Saving Rainforests: Low-Hanging FruitDec 16, 2009
- Geoffrey Heal - The Earth Institute
This is the twenty-second of a
continuing series of essays and interviews from Earth Institute scientists on
the prospects for a global climate-change treaty. Check with us daily for news
and perspectives, and to make comments, as events unfold throughout the Copenhagen
climate summit offers an opportunity to agree on two concrete policies that should
significantly reduce global warming: incentives to end deforestation, and to generate
electricity without releasing greenhouse gases. The initiative to save forests
looks like it may be the one major accomplishment at Copenhagen, with yesterday’s
announcement of an agreement that may be ready to be finalized by the end of this
week. The electricity initiative is far less advanced.
about 20% of greenhouse gas emissions, and is simple to stop. No major investments
or complex new technologies are required: all that is needed is to pay landowners
more to keep forests intact than they earn from leveling them. As leveling forests
usually fetches a pittance, ending the practice is clearly the low-hanging fruit
of climate stabilization.
The proposed mechanism to accomplish this is called
Reduce Emissions from Deforestation and forest Degradation, or REDD, and it was
first formally proposed at the 2005 world climate meeting in Montreal by the organization
that I chair, the Coalition for Rainforest Nations. This week, we finally appear
to have an almost complete agreement on REDD. We need to ensure that it is approved.
The central point here is that currently forests are worth more dead than alive;
the only way a developing country can make money from its forests is to cut them,
sell the lumber and use the cleared land for agriculture. This releases vast quantities
of CO2. Capturing and storing that carbon, the main role of an intact forest,
is by far a higher-value use than lumber and agriculture, yet it is currently
If the international community pays for REDD, we will simultaneously
reduce climate change, redistribute income to some of the world’s poorest countries,
and conserve many of earth’s rarest and most endangered species. Both the European
Union and the United States are currently spending billions of dollars promoting
speculative mechanical carbon capture and storage. It would be ironic if they
did not also invest in forest conservation, a proven carbon capture and storage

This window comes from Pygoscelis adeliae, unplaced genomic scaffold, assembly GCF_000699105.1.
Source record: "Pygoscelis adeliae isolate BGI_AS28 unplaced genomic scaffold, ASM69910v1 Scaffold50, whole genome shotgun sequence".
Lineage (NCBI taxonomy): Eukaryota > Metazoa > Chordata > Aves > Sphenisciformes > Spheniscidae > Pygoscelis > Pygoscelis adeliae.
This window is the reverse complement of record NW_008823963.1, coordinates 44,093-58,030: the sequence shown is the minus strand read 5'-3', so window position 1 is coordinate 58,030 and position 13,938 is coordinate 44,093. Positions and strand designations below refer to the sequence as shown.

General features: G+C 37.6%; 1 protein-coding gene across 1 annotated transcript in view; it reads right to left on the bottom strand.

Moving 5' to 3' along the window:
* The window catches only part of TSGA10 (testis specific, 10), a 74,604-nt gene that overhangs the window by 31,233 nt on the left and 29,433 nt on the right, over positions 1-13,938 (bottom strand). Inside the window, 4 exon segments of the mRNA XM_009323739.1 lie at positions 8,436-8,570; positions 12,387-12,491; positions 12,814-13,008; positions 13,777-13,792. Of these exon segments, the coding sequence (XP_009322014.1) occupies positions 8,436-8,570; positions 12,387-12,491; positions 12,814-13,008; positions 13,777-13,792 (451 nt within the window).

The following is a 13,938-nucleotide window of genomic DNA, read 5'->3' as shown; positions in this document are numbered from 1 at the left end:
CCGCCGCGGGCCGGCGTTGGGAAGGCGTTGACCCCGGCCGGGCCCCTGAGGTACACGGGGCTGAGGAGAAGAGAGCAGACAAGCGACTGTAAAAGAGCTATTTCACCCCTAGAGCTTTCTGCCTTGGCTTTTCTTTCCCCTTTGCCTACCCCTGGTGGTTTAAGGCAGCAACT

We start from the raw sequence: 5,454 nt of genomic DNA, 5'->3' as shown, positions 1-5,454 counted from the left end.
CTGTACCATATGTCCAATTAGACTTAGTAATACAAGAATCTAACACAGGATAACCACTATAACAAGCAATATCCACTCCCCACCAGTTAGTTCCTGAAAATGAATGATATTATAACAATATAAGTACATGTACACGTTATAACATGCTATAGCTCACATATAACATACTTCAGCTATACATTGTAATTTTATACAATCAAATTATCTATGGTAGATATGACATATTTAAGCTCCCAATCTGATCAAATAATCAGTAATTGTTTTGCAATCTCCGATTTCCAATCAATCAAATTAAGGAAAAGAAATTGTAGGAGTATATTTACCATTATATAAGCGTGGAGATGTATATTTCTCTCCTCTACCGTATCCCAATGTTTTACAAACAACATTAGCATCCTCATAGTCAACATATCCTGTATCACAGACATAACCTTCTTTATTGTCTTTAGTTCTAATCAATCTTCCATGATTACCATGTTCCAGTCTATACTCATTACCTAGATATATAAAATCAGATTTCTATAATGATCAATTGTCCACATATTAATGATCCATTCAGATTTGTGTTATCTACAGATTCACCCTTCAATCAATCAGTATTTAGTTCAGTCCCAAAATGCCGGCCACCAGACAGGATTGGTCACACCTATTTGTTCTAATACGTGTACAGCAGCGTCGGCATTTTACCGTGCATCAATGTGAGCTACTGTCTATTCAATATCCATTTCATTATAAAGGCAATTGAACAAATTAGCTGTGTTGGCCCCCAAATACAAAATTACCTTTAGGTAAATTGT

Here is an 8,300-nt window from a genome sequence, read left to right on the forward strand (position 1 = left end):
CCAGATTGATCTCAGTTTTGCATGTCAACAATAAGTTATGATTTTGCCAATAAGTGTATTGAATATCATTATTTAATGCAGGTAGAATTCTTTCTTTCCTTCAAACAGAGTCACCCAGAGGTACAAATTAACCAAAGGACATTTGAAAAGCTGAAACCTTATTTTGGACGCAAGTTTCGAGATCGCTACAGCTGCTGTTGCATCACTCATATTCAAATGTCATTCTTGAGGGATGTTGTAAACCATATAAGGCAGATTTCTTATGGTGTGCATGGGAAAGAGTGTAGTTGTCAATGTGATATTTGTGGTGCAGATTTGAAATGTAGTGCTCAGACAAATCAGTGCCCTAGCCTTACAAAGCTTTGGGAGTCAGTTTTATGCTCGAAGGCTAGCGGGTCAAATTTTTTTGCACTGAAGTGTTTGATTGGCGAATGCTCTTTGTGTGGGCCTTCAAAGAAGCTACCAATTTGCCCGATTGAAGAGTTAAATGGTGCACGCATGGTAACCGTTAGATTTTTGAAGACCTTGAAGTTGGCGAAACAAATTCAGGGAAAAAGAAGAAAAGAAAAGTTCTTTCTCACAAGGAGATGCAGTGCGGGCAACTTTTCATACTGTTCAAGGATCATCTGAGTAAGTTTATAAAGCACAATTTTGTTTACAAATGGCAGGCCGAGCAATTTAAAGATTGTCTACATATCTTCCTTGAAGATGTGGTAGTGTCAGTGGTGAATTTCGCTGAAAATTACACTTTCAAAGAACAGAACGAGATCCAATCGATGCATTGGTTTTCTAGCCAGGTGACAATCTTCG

technology older than the human race.
Electricity generation is even more significant,
producing 30% of greenhouse gases. With carbon-free electricity, we would be able
to electrify ground transportation and the heating and cooling of buildings, making
these carbon-free too. Put that together with REDD, all these steps would eliminate
about 80% of greenhouse gas emissions. According to the Intergovernmental Panel
on Climate Change, that is the proportion we need to keep the change in global
temperature to about 2 degrees Celsius, generally agreed to be the most we can
safely live with.
Electricity, however, is only indirectly on the national
and international agendas, through emissions caps and the cap-and-trade or tax
systems. These will provide some incentives for using non-fossil energy sources,
but not enough. Pricing carbon speaks to the social costs associated with burning
fossil fuels, but not to the problems associated with investing in developing
new technologies that will be needed to replace it. Investors’ difficulty in recovering
research and development costs, plus reluctance to make costly first moves with
these capital-intensive new technologies can prevent progress.
to encourage decarbonization include feed-in tariffs (requiring utilities to buy
renewable energy at set prices) such as those in Germany and Spain; the related
idea of renewable portfolio standards, as used in many U.S. states; tax credits
associated with renewable energy; and R&D subsidies, as practiced in many countries.
It is critical that these be made long-term and stable, as investments in power
generation have horizons of at least three decades. The U.S. experience with production
tax credits is one definitely not to be repeated: the on-again off-again history
of production tax credits has led to an erratic path of investment, crippling
the development of a new industry.
Negotiators both domestically and internationally
are stumbling because they are following the wrong path. Instead of looking at
very complex international agreements that practically redefine the international
economic order, they should be focusing on REDD, and electricity that does not
release greenhouse gases. It should be possible in Copenhagen to reach agreements
on these less contentious matters. This would put world well on the road to combating
climate change and to developing an entirely new clean energy sector.
Geoffrey Heal teaches at Columbia’s School of Business, and its School of International
and Public Affairs. He is chairman of the board of the Coalition for Rainforest